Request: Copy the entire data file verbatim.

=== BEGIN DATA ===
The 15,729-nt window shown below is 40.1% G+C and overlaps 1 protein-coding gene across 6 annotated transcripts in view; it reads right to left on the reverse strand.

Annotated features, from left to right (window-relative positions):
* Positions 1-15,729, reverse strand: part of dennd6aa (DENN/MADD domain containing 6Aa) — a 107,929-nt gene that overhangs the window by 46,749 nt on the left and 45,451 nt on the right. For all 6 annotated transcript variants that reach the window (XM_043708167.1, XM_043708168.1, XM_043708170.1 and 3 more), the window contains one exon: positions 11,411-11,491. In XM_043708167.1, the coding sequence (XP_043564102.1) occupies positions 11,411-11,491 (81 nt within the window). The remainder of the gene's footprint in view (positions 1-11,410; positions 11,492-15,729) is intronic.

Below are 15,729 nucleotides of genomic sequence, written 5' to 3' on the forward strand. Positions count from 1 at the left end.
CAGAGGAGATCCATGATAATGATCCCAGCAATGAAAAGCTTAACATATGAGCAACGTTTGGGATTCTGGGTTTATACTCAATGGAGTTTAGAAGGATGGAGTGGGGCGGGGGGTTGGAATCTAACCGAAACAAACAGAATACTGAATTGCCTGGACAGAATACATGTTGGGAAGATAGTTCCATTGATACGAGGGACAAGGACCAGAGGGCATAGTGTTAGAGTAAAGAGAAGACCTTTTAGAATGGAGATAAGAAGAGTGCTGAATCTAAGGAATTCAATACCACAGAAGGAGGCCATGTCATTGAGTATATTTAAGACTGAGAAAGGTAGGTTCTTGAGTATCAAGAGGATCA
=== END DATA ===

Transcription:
The 15,729-nt window shown below is 40.1% G+C and overlaps 1 protein-coding gene across 6 annotated transcripts in view; it reads right to left on the reverse strand.

Annotated features, from left to right (window-relative positions):
* Positions 1-15,729, reverse strand: part of dennd6aa (DENN/MADD domain containing 6Aa) — a 107,929-nt gene that overhangs the window by 46,749 nt on the left and 45,451 nt on the right. For all 6 annotated transcript variants that reach the window (XM_043708167.1, XM_043708168.1, XM_043708170.1 and 3 more), the window contains one exon: positions 11,411-11,491. In XM_043708167.1, the coding sequence (XP_043564102.1) occupies positions 11,411-11,491 (81 nt within the window). The remainder of the gene's footprint in view (positions 1-11,410; positions 11,492-15,729) is intronic.

Below are 15,729 nucleotides of genomic sequence, written 5' to 3' on the forward strand. Positions count from 1 at the left end.
CAGAGGAGATCCATGATAATGATCCCAGCAATGAAAAGCTTAACATATGAGCAACGTTTGGGATTCTGGGTTTATACTCAATGGAGTTTAGAAGGATGGAGTGGGGCGGGGGGTTGGAATCTAACCGAAACAAACAGAATACTGAATTGCCTGGACAGAATACATGTTGGGAAGATAGTTCCATTGATACGAGGGACAAGGACCAGAGGGCATAGTGTTAGAGTAAAGAGAAGACCTTTTAGAATGGAGATAAGAAGAGTGCTGAATCTAAGGAATTCAATACCACAGAAGGAGGCCATGTCATTGAGTATATTTAAGACTGAGAAAGGTAGGTTCTTGAGTATCAAGAGGATCA